An AKA and YoungstaCPT Collaboration is in The Works

AKA and YoungstaCPT were in studio last night.

The long overdue collaboration between South African hip-hop artists AKA and YoungstaCPT is finally materializing. AKA revealed in a tweet last night, stating why he didn't watch his own roast, which was broadcast on TV last night.


"I couldn't watch the roast tonight because I'm in studio making a song with @YoungstaCpt. Finally," Supa Mega tweeted.

When I asked YoungstaCPT in 2017 when he would collaborate with Supa Mega, his response was, "When the stars align."

He added that he was cool with Mega, and that they had met on a plane a few years ago, and Supa Mega asked him if YoungstaCPT had really put out 24 mixtapes (he did). "That's a lot of rapping," AKA said according to YoungstaCPT.

The Cape Town rapper doesn't believe in forcing collaborations. He told me, "I like the characters to be on the same level. Like, if I can't have a conversation with you, how can we make a song that will stand the test of time?"

Read: Bas Jumps on Shane Eagle's 'Ap3X' For a Potent Remix

This will be an interesting collaboration, given how different the two artists' music is. The fact that you can't predict what it will sound like is what makes it even more exciting.

AKA has been a collaboration spree recently. About two weeks ago, he took the likes of Sjava, Gemini Major and several others to a secret location to work on some music. He tweeted over the weekend that he was struggling to reach Reece, and also promised to work with The Big Hash. Clearly, the man's upcoming album will be a round table of SA hip-hop royalty, and we can't wait to hear it.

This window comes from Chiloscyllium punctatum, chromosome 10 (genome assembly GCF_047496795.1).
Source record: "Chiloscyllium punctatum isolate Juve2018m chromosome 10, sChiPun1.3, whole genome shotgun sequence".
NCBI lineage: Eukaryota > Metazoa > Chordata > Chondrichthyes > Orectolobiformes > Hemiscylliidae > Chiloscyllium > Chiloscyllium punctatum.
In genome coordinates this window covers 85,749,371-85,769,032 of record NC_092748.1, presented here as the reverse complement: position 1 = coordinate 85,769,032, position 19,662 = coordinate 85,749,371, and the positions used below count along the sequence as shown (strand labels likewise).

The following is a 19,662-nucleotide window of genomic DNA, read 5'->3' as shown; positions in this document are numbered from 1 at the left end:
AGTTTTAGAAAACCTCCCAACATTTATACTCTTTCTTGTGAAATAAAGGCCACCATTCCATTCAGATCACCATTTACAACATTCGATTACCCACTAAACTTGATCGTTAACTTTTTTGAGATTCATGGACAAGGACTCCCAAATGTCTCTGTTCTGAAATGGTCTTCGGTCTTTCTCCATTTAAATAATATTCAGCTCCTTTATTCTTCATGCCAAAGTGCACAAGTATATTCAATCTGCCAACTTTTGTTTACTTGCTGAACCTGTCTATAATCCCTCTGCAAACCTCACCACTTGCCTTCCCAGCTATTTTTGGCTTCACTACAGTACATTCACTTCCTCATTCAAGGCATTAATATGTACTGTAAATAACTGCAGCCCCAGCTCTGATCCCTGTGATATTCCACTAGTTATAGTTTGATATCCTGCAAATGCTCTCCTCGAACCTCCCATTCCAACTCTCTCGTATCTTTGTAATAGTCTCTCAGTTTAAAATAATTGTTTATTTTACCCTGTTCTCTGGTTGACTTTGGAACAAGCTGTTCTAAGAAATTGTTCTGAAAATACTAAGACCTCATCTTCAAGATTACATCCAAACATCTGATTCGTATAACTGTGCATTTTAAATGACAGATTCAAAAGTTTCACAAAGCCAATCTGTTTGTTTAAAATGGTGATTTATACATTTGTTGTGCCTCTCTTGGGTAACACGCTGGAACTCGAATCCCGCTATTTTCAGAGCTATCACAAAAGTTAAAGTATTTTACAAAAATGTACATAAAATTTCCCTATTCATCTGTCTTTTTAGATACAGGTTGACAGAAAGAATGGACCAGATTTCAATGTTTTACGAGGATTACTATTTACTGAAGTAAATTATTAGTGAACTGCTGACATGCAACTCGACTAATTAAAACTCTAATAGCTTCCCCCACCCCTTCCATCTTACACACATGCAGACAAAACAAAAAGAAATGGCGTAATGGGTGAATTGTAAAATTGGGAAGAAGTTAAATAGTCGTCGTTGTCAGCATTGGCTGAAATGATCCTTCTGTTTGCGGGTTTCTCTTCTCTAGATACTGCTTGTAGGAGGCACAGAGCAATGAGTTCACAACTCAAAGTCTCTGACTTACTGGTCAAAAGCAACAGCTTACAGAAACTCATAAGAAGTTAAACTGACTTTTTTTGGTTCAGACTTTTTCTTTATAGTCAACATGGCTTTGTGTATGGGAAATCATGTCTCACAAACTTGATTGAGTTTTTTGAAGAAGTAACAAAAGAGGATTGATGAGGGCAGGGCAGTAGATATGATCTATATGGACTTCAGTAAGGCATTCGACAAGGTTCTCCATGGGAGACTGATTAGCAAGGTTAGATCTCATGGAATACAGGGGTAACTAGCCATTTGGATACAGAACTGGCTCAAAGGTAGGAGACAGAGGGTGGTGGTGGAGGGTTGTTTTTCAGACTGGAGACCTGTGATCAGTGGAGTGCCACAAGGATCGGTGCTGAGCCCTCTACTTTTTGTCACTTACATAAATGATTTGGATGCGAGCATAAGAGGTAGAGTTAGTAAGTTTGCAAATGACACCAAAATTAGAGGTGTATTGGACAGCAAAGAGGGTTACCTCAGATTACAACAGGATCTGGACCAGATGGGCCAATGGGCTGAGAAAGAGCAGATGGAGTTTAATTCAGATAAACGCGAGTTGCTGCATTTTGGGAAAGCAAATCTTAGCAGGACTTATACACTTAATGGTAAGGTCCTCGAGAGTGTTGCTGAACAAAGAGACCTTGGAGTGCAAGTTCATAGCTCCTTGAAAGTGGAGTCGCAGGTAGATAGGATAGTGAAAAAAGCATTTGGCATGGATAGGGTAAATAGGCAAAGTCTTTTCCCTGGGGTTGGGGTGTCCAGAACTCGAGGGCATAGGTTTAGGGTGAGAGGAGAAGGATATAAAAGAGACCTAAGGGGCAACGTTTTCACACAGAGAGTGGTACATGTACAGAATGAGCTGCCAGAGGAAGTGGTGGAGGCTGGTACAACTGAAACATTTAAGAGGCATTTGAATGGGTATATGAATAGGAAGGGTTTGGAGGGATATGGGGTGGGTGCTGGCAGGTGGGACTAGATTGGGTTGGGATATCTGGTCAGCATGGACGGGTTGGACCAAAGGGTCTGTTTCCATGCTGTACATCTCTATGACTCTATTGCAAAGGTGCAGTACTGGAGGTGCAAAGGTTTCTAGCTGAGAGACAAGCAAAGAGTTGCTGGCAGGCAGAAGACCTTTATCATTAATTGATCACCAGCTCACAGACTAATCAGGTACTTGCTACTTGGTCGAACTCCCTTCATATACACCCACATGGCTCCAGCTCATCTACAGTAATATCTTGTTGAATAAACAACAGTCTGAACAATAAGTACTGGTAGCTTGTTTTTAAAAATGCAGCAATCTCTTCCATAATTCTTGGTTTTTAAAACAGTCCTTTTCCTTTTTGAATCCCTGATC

YoungstaCPT's album 3T is dropping on the 29th of this month. Listen to the first two singles below.

YoungstaCPT - VOC (Voice Of The Cape) www.youtube.com


YoungstaCPT - YVR (Young Van Riebeek) www.youtube.com

Interview
Photo: Shawn Theodore via Schure Media Group/Roc Nation

Interview: Buju Banton Is a Lyrical Purveyor of African Truth

A candid conversation with the Jamaican icon about his new album, Upside Down 2020, his influence on afrobeats, and the new generation of dancehall.

Devout fans of reggae music have been longing for new musical offerings from Mark Anthony Myrie, widely-known as the iconic reggae superstar Buju Banton. A shining son of Jamaican soil, with humble beginnings as one of 15 siblings in the close-knit community of Salt Lane, Kingston, the 46-year-old musician is now a legend in his own right.

Buju Banton has 12 albums under his belt, one Grammy Award win for Best Reggae Album, numerous classic hits and a 30-year domination of the industry. His larger-than-life persona, however, is more than just the string of accolades that follow in the shadows of his career. It is his dutiful, authentic style of Caribbean storytelling that has captured the minds and hearts of those who have joined him on this long career ride.

The current socio-economic climate of uncertainty that the COVID-19 pandemic has thrusted onto the world, coupled with the intensified fight against racism throughout the diaspora, have taken centre stage within the last few months. Indubitably, this makes Buju—and by extension, his new album—a timely and familiar voice of reason in a revolution that has called for creative evolution.

With his highly-anticipated album, Upside Down 2020, the stage is set for Gargamel. The title of this latest discography feels nothing short of serendipitous, and with tracks such as "Memories" featuring John Legend and the follow-up dancehall single "Blessed," it's clear that this latest body of work is a rare gem that speaks truth to vision and celebrates our polylithic African heritage in its rich fullness and complexities.

Having had an exclusive listen to some other tracks on the album back in April, our candid one-on-one conversation with Buju Banton journeys through his inspiration, collaboration and direction for Upside Down 2020, African cultural linkages and the next generational wave of dancehall and reggae.

This interview has been shortened and edited for clarity.

Keep reading... Show less

get okayafrica in your inbox

popular.

[Op-Ed] Speeka: “‘Dankie San’ brought me closer to kasi rap”

A personal reflection on one of South Africa's most influential hip-hop albums, 'Dankie San' by PRO.